14 June 2012

NOTICE: Ruskola on the East Asian Legal Tradition and The Cambridge Companion to Comparative Law

Teemu Ruskola has just posted "The East Asian Legal Tradition", his contribution to Mauro Bussani and Ugo Mattei (eds), The Cambridge Companion to Comparative Law (Cambridge University Press, 2012):

This essay is a chapter in the Cambridge Companion to Comparative Law. It provides a brief description of an East Asian legal tradition – namely, what I call the classical legal tradition of East Asia, or by way of analogy, a kind of East Asian ius gentium. Although it is a historically significant tradition, by no means does it exhaust the entire East Asian legal universe. The essay intentionally focuses only on the central and shared aspects of that tradition. Yet the very notion of an East Asian legal tradition itself requires further methodological observations. First, just what does the term ‘East Asia’ encompass? Second, what do we mean by a ‘legal tradition’? The answer to neither question is obvious. After addressing these preliminary considerations, the essay turns to developing the broad outlines of a classical East Asian legal tradition.

The book will be published in August. Its contents include:

Editors' preface. Diapositives v. movies: the inner dynamics of the law and its comparative account: a companion M. Bussani and U. Mattei

Part I. Knowing Comparative Law:

1. Comparative law and neighbouring disciplines M. Reimann
2. Political ideology and comparative law Duncan Kennedy
3. Economic analysis and comparative law N. Garoupa and T. Ginsburg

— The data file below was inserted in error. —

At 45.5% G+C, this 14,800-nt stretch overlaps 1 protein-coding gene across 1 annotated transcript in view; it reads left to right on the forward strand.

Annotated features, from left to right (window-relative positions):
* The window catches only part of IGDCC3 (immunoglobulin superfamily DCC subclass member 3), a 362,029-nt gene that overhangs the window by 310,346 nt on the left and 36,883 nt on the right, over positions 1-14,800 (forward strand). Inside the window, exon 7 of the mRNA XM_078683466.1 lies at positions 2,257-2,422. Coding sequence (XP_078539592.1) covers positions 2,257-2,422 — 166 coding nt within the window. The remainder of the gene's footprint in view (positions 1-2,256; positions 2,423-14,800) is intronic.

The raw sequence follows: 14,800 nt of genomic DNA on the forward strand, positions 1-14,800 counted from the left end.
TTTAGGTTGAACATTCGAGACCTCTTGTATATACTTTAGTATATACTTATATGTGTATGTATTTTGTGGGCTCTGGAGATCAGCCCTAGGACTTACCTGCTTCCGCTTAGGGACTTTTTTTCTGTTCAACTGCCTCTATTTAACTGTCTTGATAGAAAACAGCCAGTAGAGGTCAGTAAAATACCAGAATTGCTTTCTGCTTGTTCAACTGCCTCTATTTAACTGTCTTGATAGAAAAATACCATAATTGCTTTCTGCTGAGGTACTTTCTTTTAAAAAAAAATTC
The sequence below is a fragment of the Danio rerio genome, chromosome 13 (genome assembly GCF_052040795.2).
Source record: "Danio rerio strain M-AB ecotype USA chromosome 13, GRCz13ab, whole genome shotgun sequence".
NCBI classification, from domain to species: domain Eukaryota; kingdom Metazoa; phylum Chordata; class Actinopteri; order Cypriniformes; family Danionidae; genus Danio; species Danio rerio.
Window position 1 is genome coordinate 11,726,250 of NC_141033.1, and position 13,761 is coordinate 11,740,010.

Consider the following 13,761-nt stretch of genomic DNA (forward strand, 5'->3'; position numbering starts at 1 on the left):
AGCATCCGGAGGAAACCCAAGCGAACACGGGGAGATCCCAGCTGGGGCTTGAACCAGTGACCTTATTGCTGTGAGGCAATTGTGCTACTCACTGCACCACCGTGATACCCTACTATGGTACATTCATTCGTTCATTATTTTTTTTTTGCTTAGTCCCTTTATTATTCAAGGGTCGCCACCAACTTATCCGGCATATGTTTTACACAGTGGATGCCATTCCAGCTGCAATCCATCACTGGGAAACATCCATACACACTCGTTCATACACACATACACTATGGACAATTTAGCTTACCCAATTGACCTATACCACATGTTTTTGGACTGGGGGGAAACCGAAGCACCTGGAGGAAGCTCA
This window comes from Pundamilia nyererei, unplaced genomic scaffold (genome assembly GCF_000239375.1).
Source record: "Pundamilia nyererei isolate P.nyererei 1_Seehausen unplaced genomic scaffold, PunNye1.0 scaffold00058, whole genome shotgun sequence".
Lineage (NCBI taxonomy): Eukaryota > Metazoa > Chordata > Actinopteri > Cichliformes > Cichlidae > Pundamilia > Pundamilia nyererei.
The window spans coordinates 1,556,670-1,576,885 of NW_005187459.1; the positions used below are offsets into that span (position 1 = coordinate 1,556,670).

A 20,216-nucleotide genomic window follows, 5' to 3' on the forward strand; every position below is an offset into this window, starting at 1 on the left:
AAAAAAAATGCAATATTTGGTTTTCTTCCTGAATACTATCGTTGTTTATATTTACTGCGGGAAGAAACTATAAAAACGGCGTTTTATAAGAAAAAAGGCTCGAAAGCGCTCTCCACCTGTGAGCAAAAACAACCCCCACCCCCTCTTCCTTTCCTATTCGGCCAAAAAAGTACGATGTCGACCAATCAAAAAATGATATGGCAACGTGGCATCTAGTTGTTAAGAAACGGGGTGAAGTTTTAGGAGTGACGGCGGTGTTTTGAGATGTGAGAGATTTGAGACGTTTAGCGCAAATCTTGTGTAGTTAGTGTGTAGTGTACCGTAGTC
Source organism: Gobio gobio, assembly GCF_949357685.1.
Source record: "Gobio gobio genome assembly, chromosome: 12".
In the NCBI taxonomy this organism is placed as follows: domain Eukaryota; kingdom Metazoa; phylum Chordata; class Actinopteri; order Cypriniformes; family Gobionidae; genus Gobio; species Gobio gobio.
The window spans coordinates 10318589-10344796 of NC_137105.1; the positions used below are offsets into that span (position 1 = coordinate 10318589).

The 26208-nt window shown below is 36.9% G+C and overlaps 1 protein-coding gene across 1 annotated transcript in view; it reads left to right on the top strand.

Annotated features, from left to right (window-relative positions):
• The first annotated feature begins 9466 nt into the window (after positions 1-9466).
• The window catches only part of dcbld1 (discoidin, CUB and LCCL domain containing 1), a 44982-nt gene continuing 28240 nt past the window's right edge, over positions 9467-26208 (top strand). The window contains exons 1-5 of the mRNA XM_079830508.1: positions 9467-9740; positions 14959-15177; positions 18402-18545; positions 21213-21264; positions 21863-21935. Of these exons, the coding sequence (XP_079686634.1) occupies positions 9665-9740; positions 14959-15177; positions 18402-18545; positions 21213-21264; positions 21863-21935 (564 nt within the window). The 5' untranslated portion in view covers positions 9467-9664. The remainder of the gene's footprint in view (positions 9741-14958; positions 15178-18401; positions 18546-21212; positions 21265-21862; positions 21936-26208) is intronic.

4. Comparative law and anthropology Lawrence Rosen
5. Comparative law and language A. Gambaro and B. Pozzo

Part II. Comparative Law Fields:

6. Comparative studies in private law (insights from a European point of view) F. Werro
7. Comparative administrative law F. Bignami
8. Comparative constitutional law G. Frankenberg
9. Comparative criminal justice E. Grande
10. Comparative civil justice O. Chase and V. Varano
11. Comparative law and the international organizations G. Bermann

Part III. Comparative Law in the Flux of Civilizations:

12. The East-Asian legal tradition T. Ruskola
13. The Jewish legal tradition A. J. Jacobson and J. D. Bleich
14. The Islamic legal tradition Khaled Abou El Fadl
15. The Sub-Saharan legal tradition R. Sacco
16. The Latin American and Caribbean legal tradition (repositioning Latin America and the Caribbean in the contemporary maps of comparative law) D. Lopez Medina
17. Mixed legal systems V. Palmer
18. Democracy and the Western legal tradition M. Bussani

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